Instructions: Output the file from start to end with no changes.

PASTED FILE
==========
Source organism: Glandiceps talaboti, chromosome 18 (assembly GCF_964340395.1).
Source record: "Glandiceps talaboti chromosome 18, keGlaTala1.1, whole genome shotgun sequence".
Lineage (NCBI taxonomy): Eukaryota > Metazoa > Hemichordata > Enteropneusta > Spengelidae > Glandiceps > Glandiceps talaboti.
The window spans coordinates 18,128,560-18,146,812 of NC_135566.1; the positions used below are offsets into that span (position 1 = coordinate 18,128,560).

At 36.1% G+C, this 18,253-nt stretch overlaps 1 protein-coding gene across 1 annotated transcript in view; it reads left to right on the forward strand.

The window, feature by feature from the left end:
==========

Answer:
Source organism: Glandiceps talaboti, chromosome 18 (assembly GCF_964340395.1).
Source record: "Glandiceps talaboti chromosome 18, keGlaTala1.1, whole genome shotgun sequence".
Lineage (NCBI taxonomy): Eukaryota > Metazoa > Hemichordata > Enteropneusta > Spengelidae > Glandiceps > Glandiceps talaboti.
The window spans coordinates 18,128,560-18,146,812 of NC_135566.1; the positions used below are offsets into that span (position 1 = coordinate 18,128,560).

At 36.1% G+C, this 18,253-nt stretch overlaps 1 protein-coding gene across 1 annotated transcript in view; it reads left to right on the forward strand.

The window, feature by feature from the left end: